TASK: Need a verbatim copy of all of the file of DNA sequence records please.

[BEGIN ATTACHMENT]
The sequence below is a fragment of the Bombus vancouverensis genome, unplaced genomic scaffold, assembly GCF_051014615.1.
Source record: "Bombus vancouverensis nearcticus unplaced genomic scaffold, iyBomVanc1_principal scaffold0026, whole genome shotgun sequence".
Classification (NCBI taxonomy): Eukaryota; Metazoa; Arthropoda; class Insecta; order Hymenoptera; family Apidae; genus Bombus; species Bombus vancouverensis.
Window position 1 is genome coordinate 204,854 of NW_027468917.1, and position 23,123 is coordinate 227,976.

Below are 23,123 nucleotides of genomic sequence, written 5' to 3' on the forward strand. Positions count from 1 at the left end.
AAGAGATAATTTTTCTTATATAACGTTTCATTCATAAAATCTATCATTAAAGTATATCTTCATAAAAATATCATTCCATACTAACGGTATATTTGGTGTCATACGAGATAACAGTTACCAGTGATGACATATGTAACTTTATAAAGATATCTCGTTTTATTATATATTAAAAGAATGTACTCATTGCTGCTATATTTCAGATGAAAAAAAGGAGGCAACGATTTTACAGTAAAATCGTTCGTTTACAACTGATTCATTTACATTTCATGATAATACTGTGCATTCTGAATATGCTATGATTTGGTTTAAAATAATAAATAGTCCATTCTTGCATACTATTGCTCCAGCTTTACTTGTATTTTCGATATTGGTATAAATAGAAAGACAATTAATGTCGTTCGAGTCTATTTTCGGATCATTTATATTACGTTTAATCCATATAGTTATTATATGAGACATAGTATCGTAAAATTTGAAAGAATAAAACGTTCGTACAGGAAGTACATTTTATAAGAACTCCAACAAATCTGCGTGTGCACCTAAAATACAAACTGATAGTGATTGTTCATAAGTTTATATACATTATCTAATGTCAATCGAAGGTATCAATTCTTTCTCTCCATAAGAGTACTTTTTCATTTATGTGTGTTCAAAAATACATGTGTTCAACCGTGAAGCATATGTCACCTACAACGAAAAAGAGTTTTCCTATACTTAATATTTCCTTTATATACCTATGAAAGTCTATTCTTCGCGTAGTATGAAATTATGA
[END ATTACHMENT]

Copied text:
The sequence below is a fragment of the Bombus vancouverensis genome, unplaced genomic scaffold, assembly GCF_051014615.1.
Source record: "Bombus vancouverensis nearcticus unplaced genomic scaffold, iyBomVanc1_principal scaffold0026, whole genome shotgun sequence".
Classification (NCBI taxonomy): Eukaryota; Metazoa; Arthropoda; class Insecta; order Hymenoptera; family Apidae; genus Bombus; species Bombus vancouverensis.
Window position 1 is genome coordinate 204,854 of NW_027468917.1, and position 23,123 is coordinate 227,976.

Below are 23,123 nucleotides of genomic sequence, written 5' to 3' on the forward strand. Positions count from 1 at the left end.
AAGAGATAATTTTTCTTATATAACGTTTCATTCATAAAATCTATCATTAAAGTATATCTTCATAAAAATATCATTCCATACTAACGGTATATTTGGTGTCATACGAGATAACAGTTACCAGTGATGACATATGTAACTTTATAAAGATATCTCGTTTTATTATATATTAAAAGAATGTACTCATTGCTGCTATATTTCAGATGAAAAAAAGGAGGCAACGATTTTACAGTAAAATCGTTCGTTTACAACTGATTCATTTACATTTCATGATAATACTGTGCATTCTGAATATGCTATGATTTGGTTTAAAATAATAAATAGTCCATTCTTGCATACTATTGCTCCAGCTTTACTTGTATTTTCGATATTGGTATAAATAGAAAGACAATTAATGTCGTTCGAGTCTATTTTCGGATCATTTATATTACGTTTAATCCATATAGTTATTATATGAGACATAGTATCGTAAAATTTGAAAGAATAAAACGTTCGTACAGGAAGTACATTTTATAAGAACTCCAACAAATCTGCGTGTGCACCTAAAATACAAACTGATAGTGATTGTTCATAAGTTTATATACATTATCTAATGTCAATCGAAGGTATCAATTCTTTCTCTCCATAAGAGTACTTTTTCATTTATGTGTGTTCAAAAATACATGTGTTCAACCGTGAAGCATATGTCACCTACAACGAAAAAGAGTTTTCCTATACTTAATATTTCCTTTATATACCTATGAAAGTCTATTCTTCGCGTAGTATGAAATTATGA